Additionally, the power used by each HVAC unit and generated by the solar and wind turbines is measured. All these data are uploaded to the Internet every half hour; users can access samples of the data on the ERSystems Web site. In conjunction with the monitoring system, a weather station records rooftop solar intensity, air temperature, wind speed and rainfall.


The data collected since August 2004 have provided information related to the effects of white and green roofing materials on energy savings, cool roofing in cool climates and small-scale renewable energy on an industrial building. The data prove energy savings can be attained through reduction in surface temperature of the roof in three ways.

Figure 3: The graph demonstrates the difference in air temperature above the black EPDM membrane and reflective white membrane.

The first is reduction of heat flow into the building solely through reflectivity as shown in Figure 1. The second is making the system's insulation more efficient. Figure 2 shows the R-value versus temperature curves for polyisocyanurate insulation, which was on the building, and extruded polystyrene boards. The graph shows how a cooler roof surface temperature because of a white coating has more efficient insulation. The third method is the reduction of air temperature being drawn into HVAC units. Figure 3 shows the difference in air temperature above the black EPDM membrane and reflective white membrane. This is taken one step further in Figure 4, which demonstrates the effect of roof color on the HVAC energy efficiency. The amount of energy required to cool the internal air is lowered as the outside air temperature decreases.

Similar efficiency versus temperature results are demonstrated by York, Pa.-based York, an HVAC manufacturer, and Southern California Edison, Rosemead, Calif. Three quantifiable energy savings result from lowering the roof system's surface temperature: reduction in heat flow through the roof system; raising the effective R-value of the insulation; and reducing the amount of power required to operate the HVAC units. We estimate monetary savings of about $2,000 per year.

Figure 4: The effect of roof color on the HVAC energy efficiency

According to "It's a matter of degrees" from Journal of Architectural Coatings, January 2006 issue, data also suggest summer energy savings of cool roofs in cool climates outweigh any winter heating energy penalty. The degree of difference varies by region and ratio of heating fuel costs versus electricity costs used to cool a building.

Also notable, the cost of electrical usage (kWh) and electrical demand (kW) can be significantly higher in summer months compared with winter months. In some examples, the ratio of the cooling costs in summer versus the heating costs in winter on an hourly basis is 5 to 1 as reported by James Leonard, president of ERSystems, and Tim Leonard at the 2005 RCI Cutting Through the Glare symposium in the paper, "Beyond Cool to Sustainable Reflective Roof Coatings." This difference can be increased during winter months by the low angle of the sun, shorter days (less solar energy), cloudy days and snow cover on roofs as shown in Figure 5. The minimal temperature difference between the white roof and black EPDM roof is a result of snow cover combined with cloudy days. This data support a roof system design in a cold climate that combines adequate insulation with a cool roof surface.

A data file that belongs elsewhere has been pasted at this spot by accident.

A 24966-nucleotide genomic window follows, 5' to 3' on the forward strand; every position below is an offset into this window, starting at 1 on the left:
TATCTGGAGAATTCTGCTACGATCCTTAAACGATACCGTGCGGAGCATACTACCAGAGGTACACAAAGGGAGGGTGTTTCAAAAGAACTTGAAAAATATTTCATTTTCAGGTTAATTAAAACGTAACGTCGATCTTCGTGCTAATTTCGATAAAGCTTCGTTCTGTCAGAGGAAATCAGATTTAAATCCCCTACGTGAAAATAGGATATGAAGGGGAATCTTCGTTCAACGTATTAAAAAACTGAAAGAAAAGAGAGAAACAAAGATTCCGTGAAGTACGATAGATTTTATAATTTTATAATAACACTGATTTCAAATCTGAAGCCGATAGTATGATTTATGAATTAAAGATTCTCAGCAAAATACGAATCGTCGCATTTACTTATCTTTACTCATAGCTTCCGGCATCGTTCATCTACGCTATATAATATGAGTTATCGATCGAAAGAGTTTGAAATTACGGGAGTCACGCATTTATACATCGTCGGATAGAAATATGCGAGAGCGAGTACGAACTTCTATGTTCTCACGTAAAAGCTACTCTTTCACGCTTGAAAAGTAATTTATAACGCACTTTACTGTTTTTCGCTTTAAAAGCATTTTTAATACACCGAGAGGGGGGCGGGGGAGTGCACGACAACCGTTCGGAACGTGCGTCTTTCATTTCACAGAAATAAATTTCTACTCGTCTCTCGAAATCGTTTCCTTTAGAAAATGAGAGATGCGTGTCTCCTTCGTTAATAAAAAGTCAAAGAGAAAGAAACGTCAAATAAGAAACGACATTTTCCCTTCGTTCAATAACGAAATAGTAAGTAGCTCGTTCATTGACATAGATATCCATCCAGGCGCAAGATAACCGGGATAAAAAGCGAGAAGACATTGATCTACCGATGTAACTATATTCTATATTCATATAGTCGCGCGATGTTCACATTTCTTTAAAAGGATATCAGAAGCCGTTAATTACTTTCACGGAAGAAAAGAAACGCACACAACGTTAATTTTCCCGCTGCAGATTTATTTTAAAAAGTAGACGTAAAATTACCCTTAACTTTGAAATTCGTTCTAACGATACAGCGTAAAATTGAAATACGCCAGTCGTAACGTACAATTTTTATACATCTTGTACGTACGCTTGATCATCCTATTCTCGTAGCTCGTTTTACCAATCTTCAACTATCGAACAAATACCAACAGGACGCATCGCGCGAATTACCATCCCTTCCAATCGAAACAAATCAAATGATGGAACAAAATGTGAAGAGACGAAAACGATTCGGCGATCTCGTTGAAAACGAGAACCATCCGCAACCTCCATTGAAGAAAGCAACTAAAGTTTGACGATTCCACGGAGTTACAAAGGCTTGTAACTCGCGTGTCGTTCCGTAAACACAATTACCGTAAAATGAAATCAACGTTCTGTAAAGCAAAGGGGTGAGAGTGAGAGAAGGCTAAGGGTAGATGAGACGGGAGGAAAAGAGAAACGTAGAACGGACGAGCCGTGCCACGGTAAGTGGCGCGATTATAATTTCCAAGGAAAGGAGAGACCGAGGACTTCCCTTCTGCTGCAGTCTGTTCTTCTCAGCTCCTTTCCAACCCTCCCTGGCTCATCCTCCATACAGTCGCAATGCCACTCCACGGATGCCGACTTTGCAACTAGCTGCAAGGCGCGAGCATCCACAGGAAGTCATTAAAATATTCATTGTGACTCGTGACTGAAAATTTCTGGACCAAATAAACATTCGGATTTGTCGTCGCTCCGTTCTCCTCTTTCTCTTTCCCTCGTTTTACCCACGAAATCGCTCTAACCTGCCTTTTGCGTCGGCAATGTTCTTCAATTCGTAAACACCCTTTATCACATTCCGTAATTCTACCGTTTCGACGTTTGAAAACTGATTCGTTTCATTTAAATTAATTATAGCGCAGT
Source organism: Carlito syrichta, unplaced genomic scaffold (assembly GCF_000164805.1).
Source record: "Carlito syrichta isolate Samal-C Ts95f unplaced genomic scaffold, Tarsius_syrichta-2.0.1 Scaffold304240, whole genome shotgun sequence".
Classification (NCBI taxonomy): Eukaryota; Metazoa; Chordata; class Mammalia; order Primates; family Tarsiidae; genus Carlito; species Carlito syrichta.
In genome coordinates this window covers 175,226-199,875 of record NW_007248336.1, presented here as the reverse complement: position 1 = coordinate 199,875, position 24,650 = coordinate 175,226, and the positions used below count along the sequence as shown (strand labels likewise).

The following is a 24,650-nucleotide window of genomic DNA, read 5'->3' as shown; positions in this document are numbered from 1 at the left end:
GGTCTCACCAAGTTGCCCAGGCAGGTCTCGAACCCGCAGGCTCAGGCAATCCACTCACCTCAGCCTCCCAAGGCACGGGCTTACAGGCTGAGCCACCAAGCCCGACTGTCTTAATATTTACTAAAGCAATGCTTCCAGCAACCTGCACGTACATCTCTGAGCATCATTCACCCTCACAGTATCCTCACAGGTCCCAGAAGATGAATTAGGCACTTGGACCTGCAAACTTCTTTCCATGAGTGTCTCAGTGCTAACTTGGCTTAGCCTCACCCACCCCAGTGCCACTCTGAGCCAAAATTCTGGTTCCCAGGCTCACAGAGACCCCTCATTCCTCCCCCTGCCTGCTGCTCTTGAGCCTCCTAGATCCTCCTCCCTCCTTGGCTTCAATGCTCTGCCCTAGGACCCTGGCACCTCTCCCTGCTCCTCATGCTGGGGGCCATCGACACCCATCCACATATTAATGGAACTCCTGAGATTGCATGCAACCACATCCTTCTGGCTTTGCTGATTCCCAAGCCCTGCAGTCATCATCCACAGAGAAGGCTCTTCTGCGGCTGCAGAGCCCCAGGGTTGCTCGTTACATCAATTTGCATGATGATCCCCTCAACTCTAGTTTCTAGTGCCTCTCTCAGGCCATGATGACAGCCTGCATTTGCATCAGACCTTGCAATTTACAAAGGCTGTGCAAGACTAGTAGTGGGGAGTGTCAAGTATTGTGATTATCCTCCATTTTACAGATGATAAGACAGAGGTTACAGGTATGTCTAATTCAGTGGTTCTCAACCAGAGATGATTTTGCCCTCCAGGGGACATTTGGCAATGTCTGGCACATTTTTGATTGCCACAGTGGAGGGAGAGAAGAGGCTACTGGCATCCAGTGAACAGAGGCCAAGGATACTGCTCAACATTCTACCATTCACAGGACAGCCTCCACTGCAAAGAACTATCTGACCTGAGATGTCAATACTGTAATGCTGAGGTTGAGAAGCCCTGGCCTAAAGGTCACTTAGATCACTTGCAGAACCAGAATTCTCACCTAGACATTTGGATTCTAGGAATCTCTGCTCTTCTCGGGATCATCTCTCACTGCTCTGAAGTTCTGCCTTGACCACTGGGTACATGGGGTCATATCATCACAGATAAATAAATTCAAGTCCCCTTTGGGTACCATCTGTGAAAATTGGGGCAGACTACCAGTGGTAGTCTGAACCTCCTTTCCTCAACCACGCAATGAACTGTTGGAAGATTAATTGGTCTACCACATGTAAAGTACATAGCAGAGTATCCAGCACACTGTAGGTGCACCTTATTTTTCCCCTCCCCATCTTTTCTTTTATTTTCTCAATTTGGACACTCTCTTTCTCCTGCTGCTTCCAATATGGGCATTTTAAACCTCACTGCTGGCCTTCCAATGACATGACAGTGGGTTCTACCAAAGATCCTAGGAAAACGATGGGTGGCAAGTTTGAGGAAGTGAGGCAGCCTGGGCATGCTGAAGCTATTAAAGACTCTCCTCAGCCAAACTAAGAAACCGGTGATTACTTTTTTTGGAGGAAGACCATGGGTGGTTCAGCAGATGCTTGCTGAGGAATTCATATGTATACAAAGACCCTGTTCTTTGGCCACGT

Figure 5: Cost of electrical usage and electrical demand can differ depending on the time of year and weather.

The rooftop renewable energy systems demonstrate energy savings and viability as a backup for business-critical applications such as computers, computer servers and telephone systems. Figure 6 plots the kilowatts generated by the solar panels during a month-long time period.

Note that the solar panels provide not only kilowatt hours that can be used directly but also can reduce the level of demand. In our case, the demand was lowered by 3kW or 4 kW. Separately, the wind turbines are combined with batteries to create an uninterruptible power source.

Figure 6: The graph shows the kilowatts generated by the solar panels.

The uninterruptible power source powers all business-critical applications. During a power failure, these business-critical systems can operate up to two days on batteries with no wind.

What it means

Through the rooftop lab and data being collected, the relationships between roof systems and their influence on each other can be quantified. The data cited demonstrate the importance of good roof system design, which combines the proper amount of insulation with cool roof surfaces that maximize insulation performance. A cool roof surface also can influence rooftop air temperatures, which can make HVAC units more energy-efficient.

In every design case, sustainability is better served by saving a kilowatt than having to generate a kilowatt. Sustainable roofs, similar to ours in Minnesota, not only will conserve energy but also supplement the energy requirement of the buildings they protect. The next generation of sustainable roofs presumably will last longer, stay cooler, lower environmental effects of buildings, conserve energy and generate usable energy.

Tim Leonard, CEM, is chief executive officer of ERSystems Inc., Rockford, Minn., and Tony Leonard is president and director of sales for ERSystems.


Be the first to comment. Please log in to leave a comment.